The longer a person has diabetes, the higher the chance of developing diabetic retinopathy.
Prolonged periods of high blood sugar levels cause damage to the small blood vessels in the retina at the back of the eye. The retina is the light-sensitive film at the back of the eye that sends electrical impulses to your brain, allowing you to see. A healthy retina is essential for good vision.
With diabetic retinopathy, the blood vessels become leaky and then may close off.
The leaky vessels can lead to hemorrhages (spots of bleeding), clear fluid (serum) and exudates (blood fats and proteins) within the retina. This may also cause significant swelling, known as edema of the retina.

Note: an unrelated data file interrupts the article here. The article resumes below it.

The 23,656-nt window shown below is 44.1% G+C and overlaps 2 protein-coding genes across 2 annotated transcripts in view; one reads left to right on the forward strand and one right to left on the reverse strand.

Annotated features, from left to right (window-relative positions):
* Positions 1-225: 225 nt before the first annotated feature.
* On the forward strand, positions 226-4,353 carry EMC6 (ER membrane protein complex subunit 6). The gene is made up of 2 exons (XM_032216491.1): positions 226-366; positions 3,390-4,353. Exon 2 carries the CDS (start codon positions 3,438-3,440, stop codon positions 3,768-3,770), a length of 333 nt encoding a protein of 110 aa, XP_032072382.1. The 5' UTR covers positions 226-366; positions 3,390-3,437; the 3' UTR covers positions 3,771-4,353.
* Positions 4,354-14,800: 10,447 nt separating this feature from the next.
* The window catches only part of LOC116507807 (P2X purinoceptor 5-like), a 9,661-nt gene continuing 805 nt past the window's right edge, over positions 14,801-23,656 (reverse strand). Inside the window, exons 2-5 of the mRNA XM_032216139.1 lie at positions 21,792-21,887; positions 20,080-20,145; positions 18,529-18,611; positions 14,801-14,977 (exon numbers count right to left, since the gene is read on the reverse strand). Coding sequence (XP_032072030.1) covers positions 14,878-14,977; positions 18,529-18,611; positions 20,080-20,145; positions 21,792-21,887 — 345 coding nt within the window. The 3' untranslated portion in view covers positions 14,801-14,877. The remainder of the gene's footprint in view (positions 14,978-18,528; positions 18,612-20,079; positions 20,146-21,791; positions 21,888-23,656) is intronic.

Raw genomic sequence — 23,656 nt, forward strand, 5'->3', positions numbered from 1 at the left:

The blocked vessels can starve the retina of oxygen, leading to the growth of new, abnormal vessels as well as damage to the retina from lack of oxygen. Good control of diabetes, including blood glucose, blood pressure and blood cholesterol helps reduce the chances of developing retinopathy or having it progress to more serious stages.